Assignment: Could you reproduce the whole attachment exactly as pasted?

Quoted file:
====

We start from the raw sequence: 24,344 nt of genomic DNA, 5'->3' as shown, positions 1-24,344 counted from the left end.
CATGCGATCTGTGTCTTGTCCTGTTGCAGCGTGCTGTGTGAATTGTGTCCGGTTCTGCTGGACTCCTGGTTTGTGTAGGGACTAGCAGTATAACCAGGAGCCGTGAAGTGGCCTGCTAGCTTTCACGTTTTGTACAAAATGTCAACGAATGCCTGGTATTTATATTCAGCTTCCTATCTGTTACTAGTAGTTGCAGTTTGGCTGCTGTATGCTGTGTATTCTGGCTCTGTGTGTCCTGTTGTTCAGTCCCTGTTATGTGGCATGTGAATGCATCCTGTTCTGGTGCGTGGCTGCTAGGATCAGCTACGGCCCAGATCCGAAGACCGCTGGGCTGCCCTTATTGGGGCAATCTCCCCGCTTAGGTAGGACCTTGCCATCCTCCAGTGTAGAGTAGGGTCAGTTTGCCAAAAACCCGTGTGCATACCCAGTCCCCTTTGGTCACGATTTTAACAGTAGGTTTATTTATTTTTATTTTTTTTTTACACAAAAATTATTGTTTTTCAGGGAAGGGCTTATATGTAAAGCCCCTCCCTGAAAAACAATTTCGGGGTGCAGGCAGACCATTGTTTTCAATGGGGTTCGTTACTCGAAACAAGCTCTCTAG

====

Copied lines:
We start from the raw sequence: 24,344 nt of genomic DNA, 5'->3' as shown, positions 1-24,344 counted from the left end.
CATGCGATCTGTGTCTTGTCCTGTTGCAGCGTGCTGTGTGAATTGTGTCCGGTTCTGCTGGACTCCTGGTTTGTGTAGGGACTAGCAGTATAACCAGGAGCCGTGAAGTGGCCTGCTAGCTTTCACGTTTTGTACAAAATGTCAACGAATGCCTGGTATTTATATTCAGCTTCCTATCTGTTACTAGTAGTTGCAGTTTGGCTGCTGTATGCTGTGTATTCTGGCTCTGTGTGTCCTGTTGTTCAGTCCCTGTTATGTGGCATGTGAATGCATCCTGTTCTGGTGCGTGGCTGCTAGGATCAGCTACGGCCCAGATCCGAAGACCGCTGGGCTGCCCTTATTGGGGCAATCTCCCCGCTTAGGTAGGACCTTGCCATCCTCCAGTGTAGAGTAGGGTCAGTTTGCCAAAAACCCGTGTGCATACCCAGTCCCCTTTGGTCACGATTTTAACAGTAGGTTTATTTATTTTTATTTTTTTTTTACACAAAAATTATTGTTTTTCAGGGAAGGGCTTATATGTAAAGCCCCTCCCTGAAAAACAATTTCGGGGTGCAGGCAGACCATTGTTTTCAATGGGGTTCGTTACTCGAAACAAGCTCTCTAG